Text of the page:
When it comes to professional training, Mexican managers and companies seem fascinated with anything that comes from more developed countries, especially the United States. From leadership courses (so many that one wonders who is left to be led) to negotiation techniques, the Mexican market is flooded with pitches from U.S. companies offering training programs. It is as if Mexican businesses were unable to develop their own kinds of managerial educational tools.
Undoubtedly, too many Mexicans suffer from what sociologists might call “mental colonization” – a process by which people adopt ideologies originally used to conquer them or to diminish them. For example, the models you see in most advertising in Mexico are fair-skinned and blue-eyed, in a country where most people are not.
Many of our symbols of beauty are defined in terms of what is not Mexican. When it comes to managing, a similar feeling exists: We have to learn from others how to manage and run our companies.
Unfortunately, this is an inefficient and non-productive course of action. First, this attitude blinds people to the many positive characteristics of Mexican workers in general and Mexican managers in particular. I have stated many times in previous columns that our nation “hides” a treasure in human resources. Mexican ingenuity is real, but largely unexplored. When Mexican workers and managers feel appreciated and justly rewarded, not only will they go the extra mile, but will become extremely creative and produce original solutions to many problems.
The second reason why this form of what we have locally come to term as malinchismo is counter-productive is that companies will invest significant resources on programs and procedures that simply do not work in Mexico, for both social and cultural reasons. Case in point: One of my local clients recently bought and implemented a system that presumably maximizes personnel efficiency. A central feature of this program is that teams are ever-changing, so that people will work with different people every other week. This program may work well in cultures where people feel comfortable working with folks they don’t know, but it definitely does not work well in a culture like Mexico’s where people need to get to know each other in order to feel comfortable working together.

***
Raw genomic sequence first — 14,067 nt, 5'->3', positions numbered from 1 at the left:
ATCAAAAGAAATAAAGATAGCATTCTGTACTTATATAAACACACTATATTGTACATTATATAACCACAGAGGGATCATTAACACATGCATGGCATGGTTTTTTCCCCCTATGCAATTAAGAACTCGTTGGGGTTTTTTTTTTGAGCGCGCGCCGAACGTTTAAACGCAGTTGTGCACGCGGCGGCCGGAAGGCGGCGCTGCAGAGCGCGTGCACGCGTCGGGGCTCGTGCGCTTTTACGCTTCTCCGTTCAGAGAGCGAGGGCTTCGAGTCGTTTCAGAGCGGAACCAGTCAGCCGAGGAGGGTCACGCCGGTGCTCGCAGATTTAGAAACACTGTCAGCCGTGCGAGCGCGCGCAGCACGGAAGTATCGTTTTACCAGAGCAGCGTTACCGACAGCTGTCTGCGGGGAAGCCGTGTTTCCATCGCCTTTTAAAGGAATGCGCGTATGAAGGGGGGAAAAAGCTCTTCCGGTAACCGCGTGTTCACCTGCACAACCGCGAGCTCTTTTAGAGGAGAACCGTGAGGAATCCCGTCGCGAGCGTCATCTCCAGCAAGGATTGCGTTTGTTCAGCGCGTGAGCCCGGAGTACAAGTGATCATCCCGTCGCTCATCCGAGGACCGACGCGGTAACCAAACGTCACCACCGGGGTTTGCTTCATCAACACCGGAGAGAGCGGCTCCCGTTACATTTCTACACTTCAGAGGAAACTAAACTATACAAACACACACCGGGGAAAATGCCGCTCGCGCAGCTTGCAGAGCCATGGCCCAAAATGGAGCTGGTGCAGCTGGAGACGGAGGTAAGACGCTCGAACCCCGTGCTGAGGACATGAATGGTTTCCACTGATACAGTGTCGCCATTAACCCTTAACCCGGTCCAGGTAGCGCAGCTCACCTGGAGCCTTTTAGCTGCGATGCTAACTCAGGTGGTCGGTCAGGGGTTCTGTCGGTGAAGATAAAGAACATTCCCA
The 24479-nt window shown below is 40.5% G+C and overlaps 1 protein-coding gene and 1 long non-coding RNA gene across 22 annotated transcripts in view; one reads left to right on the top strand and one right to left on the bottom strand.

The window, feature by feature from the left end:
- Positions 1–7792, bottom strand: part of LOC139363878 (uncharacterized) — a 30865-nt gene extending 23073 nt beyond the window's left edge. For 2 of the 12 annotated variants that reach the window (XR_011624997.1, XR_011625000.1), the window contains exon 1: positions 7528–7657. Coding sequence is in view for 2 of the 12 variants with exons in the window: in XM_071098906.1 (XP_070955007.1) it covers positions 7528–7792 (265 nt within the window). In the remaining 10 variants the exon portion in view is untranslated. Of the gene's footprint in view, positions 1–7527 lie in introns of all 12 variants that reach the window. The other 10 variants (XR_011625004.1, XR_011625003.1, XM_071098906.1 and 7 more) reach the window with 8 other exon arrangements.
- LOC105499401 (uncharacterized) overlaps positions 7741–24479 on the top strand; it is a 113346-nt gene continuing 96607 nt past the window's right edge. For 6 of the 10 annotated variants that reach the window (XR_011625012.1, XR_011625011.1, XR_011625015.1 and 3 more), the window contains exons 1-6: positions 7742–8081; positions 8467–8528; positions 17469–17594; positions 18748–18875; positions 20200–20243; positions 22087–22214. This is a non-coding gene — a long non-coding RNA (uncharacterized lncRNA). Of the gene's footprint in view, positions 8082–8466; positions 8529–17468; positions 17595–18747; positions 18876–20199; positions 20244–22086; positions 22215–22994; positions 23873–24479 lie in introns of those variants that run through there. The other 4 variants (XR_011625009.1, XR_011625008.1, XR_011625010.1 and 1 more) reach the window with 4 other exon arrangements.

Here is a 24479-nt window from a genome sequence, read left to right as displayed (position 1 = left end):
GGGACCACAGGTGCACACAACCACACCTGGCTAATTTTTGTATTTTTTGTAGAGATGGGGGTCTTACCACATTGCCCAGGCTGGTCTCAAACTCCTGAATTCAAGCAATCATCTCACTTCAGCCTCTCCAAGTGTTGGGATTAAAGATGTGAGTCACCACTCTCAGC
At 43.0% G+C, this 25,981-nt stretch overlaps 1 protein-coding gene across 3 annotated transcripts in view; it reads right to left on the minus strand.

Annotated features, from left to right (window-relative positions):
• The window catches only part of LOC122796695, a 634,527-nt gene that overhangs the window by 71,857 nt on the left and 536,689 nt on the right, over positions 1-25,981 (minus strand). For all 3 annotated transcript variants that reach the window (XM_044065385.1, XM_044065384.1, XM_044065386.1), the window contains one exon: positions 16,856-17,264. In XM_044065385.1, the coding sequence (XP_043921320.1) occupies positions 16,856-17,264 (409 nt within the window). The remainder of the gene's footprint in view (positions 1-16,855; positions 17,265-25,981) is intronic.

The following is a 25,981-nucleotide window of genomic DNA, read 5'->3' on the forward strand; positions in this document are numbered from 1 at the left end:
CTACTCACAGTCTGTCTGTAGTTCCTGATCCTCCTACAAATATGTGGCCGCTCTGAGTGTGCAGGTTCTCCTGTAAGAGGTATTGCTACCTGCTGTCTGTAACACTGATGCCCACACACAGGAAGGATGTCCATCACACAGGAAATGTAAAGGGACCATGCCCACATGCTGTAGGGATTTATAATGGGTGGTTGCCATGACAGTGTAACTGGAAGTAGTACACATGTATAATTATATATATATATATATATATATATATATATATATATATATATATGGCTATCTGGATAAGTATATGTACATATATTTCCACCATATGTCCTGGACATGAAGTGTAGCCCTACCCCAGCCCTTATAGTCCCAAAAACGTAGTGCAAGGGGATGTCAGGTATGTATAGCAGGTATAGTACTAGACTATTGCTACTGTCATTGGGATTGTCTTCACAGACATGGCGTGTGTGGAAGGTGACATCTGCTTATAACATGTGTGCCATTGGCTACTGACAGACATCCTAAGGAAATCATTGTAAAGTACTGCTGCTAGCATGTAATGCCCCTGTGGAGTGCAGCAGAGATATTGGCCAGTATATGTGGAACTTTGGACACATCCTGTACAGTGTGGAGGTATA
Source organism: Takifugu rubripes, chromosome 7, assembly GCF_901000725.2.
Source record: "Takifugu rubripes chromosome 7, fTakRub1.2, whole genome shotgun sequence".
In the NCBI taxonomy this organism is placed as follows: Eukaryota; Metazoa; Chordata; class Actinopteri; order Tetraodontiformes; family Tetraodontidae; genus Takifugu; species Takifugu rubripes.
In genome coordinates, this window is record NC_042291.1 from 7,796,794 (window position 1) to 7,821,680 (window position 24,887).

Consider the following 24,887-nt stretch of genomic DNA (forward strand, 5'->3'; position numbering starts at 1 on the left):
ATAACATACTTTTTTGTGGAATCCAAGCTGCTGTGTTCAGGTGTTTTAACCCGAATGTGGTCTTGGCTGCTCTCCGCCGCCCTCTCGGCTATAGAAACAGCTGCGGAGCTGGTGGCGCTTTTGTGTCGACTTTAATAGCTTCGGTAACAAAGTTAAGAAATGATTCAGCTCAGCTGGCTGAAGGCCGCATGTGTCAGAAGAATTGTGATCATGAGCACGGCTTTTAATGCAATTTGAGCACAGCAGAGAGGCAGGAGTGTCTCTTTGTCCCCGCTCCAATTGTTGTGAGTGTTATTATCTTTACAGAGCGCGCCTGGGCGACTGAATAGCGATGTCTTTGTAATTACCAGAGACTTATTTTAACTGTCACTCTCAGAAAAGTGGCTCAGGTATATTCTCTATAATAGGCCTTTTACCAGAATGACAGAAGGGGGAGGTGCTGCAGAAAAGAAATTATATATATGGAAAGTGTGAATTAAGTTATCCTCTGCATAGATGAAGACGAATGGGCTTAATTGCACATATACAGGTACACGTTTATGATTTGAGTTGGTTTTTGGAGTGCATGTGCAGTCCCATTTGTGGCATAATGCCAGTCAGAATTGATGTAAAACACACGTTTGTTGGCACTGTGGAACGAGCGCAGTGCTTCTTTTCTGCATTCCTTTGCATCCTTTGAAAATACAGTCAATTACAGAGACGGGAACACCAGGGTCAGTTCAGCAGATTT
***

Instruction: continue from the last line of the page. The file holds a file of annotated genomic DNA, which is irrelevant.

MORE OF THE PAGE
Regardless of how efficient the program might be, the fact is that the vast majority of the Mexicans who participate in it feel very unhappy. And as a universal management principle states, unhappy people usually lead to miserable results.
Finally, in many cases, programs created for different markets often simply do not work in Mexico. I have found this is especially true of management performance techniques that are based on the availability of reliable information in your market. As almost anyone who has worked in Mexico knows, information is often unavailable or unreliable, so managers have to depend on intuition a great deal more than if they worked in an information-rich environment like the United States.
I am not ruling out a healthy exchange of ideas and information on what others are doing, but before programs are blindly adapted to the Mexican market, it is important to analyze the extent to which these fit the local reality. If they don’t, either make the necessary changes or look for other programs.
Last, but not least, there are a number of highly successful Mexican companies from which other businesses can learn. Seeing what they are doing might offer answers in terms of which kinds of training programs work for Mexico. And what is more important, managers and companies will learn that the grass is not always greener on the other side.